Friday, July 18, 2014

Do Meditators ever feel "Stress"?

Living among meditators in the Ananda Communities (both residential and virtual), we are a little like Christian scientists: the "S" word is verboten! "Who me? Stressed out? Never!"

So much is said and scientifically proven about how meditation brings relief to overburdened and stressed-out people, that meditation teachers and long-term committed practitioners are inclined to ignore or even deny stress.

It's also true that we DO in FACT handle stress with greater ease and, even more to the point, committed meditators are, by definition, likely to be committed to lives of selflessness, self-offering, self-sacrifice and creative, engaged service. As part of the Ananda worldwide network of communities, meditation and yoga centers, schools and much more, our ethos is precisely one of spiritual growth through joyful, creative service.

In holding, therefore, high ideals that include serious commitment to meditation (both in time and in depth and devotion) as well as engaged, cooperative and creative service, one is naturally living outside one's comfort zone. Most Ananda members who are employed in various occupations and services are engaged in activities for which we had no formal training or prior experience. We are generally working in industries and workplace environments that are unfamiliar to us. Some of our teachers and others are frequently travelling.

Such a high energy lifestyle naturally produces clinical stress. Like the "Peter principle" in which each person is said to rise to his own level of incompetence, those with high ideals stretch themselves to the boundary of comfort and stress. Our spiritual practices and values provide tremendous energy, grace, and creativity (in accordance with our efforts), but spiritual growth necessarily, indeed, by definition, is designed to smash the boundaries and self-imposed limitations of the ego and sub-conscious (our past).

Consider, therefore, that metaphysically speaking, we yogis are striving to "unite with the Infinite!" That's a tall order, to say the least. Is it stressful? Not by definition, of course, but to the extend our sincere and committed efforts include a sense of "doer-ship" then, yes, there will be the likelihood of stress symptoms. The challenges of our intention and efforts are a necessary and integral part of what can help demolish the ego-principle in favor of a flow of divine power and grace. (Easier stated than achieved, however.)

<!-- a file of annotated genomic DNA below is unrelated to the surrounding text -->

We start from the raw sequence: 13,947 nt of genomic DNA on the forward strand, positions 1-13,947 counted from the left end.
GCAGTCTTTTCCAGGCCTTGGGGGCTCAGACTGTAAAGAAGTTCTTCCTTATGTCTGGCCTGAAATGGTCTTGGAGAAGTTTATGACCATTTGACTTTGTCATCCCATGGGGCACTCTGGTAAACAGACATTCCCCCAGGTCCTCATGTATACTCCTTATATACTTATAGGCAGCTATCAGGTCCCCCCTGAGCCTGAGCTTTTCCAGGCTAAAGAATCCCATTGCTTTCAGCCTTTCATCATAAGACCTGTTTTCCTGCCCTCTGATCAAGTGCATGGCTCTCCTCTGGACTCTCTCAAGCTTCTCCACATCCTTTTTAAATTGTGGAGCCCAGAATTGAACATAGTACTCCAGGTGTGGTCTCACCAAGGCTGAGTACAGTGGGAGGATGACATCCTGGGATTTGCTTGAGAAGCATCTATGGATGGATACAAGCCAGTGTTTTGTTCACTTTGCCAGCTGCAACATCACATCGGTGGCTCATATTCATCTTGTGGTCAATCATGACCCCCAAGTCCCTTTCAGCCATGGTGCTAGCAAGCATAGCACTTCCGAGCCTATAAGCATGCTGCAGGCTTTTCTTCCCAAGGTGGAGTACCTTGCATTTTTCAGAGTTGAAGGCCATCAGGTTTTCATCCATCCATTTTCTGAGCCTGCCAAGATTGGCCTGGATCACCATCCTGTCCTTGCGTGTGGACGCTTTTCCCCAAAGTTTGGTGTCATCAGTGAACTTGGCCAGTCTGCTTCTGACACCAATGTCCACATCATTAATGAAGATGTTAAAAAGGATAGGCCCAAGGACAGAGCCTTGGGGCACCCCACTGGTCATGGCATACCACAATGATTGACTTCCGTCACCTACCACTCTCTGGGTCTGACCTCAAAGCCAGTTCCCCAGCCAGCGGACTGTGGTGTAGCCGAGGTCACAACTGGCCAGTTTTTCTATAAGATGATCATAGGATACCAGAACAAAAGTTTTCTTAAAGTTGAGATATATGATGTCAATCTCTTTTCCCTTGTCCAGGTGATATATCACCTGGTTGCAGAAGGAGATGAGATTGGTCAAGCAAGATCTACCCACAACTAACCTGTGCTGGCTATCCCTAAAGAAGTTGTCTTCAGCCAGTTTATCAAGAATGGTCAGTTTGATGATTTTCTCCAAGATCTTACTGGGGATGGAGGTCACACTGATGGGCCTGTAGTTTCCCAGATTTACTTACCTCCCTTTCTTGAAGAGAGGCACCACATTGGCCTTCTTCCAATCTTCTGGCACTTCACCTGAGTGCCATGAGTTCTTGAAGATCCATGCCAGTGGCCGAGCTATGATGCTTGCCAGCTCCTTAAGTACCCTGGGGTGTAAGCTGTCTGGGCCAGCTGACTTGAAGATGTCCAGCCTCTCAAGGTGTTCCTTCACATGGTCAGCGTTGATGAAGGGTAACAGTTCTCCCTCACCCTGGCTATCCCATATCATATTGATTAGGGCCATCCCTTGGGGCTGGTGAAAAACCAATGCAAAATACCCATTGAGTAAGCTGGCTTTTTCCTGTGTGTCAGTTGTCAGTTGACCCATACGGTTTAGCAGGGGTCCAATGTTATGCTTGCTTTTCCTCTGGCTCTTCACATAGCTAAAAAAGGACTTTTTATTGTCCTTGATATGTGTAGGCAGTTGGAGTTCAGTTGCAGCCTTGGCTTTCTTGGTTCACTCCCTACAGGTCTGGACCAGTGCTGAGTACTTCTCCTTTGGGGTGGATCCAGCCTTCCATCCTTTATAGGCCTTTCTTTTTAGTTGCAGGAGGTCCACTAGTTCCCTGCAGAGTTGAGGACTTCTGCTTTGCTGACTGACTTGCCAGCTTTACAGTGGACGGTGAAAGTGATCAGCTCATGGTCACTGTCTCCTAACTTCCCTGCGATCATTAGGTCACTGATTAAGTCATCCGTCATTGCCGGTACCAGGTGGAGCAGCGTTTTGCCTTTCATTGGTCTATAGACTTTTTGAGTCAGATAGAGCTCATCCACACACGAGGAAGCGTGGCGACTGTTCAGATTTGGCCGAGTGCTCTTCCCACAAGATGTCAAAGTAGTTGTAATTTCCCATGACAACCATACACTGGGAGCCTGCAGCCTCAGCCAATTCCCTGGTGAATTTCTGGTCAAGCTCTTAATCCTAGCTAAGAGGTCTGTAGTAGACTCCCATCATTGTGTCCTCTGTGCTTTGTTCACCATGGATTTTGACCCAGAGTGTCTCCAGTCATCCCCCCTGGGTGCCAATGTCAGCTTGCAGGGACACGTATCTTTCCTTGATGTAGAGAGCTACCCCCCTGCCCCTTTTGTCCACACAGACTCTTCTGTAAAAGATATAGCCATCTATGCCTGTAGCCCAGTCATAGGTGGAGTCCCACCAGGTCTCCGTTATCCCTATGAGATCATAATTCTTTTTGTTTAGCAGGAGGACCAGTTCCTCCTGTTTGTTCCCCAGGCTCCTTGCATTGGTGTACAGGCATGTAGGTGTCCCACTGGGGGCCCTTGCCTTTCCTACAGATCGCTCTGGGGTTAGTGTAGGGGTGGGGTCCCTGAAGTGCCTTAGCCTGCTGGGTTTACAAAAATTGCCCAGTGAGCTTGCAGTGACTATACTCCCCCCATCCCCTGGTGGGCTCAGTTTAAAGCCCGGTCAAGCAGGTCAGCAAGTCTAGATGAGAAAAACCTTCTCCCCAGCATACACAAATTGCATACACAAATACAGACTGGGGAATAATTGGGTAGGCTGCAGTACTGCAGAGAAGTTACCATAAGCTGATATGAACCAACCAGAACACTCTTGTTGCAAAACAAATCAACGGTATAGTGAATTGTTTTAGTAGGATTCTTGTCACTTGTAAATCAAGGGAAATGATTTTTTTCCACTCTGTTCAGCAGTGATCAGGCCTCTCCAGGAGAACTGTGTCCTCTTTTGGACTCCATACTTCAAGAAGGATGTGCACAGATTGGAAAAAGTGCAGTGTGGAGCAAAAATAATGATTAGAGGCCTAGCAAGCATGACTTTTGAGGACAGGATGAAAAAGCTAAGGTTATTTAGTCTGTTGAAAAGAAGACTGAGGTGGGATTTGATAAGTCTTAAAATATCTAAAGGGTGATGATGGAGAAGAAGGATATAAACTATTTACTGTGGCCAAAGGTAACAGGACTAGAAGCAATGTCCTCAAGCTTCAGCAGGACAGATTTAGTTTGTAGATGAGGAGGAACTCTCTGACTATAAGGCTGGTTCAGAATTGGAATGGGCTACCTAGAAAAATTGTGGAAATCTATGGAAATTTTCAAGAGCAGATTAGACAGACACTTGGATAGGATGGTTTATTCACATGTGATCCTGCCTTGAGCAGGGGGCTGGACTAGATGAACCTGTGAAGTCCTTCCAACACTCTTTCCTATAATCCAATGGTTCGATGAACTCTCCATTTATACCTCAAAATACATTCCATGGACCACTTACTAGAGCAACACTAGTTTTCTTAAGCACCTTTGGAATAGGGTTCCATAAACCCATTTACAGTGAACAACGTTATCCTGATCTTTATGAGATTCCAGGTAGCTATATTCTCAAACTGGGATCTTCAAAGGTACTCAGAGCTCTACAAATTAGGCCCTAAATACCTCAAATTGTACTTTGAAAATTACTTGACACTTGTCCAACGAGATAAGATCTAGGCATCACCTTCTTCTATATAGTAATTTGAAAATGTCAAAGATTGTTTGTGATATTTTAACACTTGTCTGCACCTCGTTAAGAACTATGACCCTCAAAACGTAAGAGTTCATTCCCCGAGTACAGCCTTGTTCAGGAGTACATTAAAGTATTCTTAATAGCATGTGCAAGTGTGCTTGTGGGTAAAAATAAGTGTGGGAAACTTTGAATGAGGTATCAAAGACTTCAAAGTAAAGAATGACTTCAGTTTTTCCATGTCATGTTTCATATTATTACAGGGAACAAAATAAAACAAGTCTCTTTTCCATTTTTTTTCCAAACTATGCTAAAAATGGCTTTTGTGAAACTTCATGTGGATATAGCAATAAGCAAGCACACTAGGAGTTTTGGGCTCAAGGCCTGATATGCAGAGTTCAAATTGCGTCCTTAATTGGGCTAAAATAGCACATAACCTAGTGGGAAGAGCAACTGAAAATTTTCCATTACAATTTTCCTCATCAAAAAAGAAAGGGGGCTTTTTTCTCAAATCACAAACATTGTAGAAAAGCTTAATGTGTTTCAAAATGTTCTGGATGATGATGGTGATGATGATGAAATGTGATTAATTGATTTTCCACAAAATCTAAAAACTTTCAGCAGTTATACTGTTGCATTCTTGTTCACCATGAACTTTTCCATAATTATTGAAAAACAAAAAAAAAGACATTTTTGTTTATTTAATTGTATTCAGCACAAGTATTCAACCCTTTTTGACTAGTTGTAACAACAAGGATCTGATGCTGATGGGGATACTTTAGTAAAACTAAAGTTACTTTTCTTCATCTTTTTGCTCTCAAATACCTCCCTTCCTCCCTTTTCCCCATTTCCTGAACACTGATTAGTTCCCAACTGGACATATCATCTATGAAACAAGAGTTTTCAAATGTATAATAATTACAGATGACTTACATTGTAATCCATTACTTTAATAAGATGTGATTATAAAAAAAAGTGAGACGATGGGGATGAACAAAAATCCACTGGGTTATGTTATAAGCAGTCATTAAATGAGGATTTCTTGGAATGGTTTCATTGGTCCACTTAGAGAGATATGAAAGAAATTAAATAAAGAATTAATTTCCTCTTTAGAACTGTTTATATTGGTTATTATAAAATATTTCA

Therefore, symptoms of stress, especially upon the body, are by no means uncommon among true spiritual seekers. Ananda's founder, Swami Kriyananda, lived past his mid-eighties and never stopped writing, lecturing, travelling, counseling and meditating. In his later years, his body was wracked with the results of offering it ("Brother Donkey," to quote St. Francis) on the altar of service and devotion. It showed, in short, all the symptoms of clinical "stress." But, and here's the difference, he was so much in bliss that there were times he could hardly function.

Some people believe or might argue that a true seeker should always be in balance, joyful, happy, contented, and at peace. Well, then, I see you haven't really tried to "find God!" Not only does God not clear our path to Him of any brambles, but sometimes it feels like He is throwing rocks at us. We call these rocks "divine tests" and we (aren't we?) thankful for them!

In fact, however, as one advances spiritually it is true that INWARDLY, in the midst of the "crash of breaking worlds," a true yogi (devotee) can remain centered, calm and at peace. But it is unrealistic to expect that this is always going to evident on the surface of the body and to the sight of the casual observer. One who is in samadhi may sometimes resemble, outwardly, one who is asleep, but the difference is more than "night and day."

Perhaps one way to view this issue is to note how quickly you recover from stresses. Even spiritually advanced souls might have bouts of irritation, anger or temptation. But a fleeting thought or desire is a far cry from falling, however temporarily, into delusion and committing some serious act that is "adharmic." Having a rough day, but recovering one's peace and inner joy level by the end of it is a good thing. It's relative to one's own path and journey. We can't be measuring ourselves everyday. Like a child with his height marked on the wall by his parents, you can only do that every six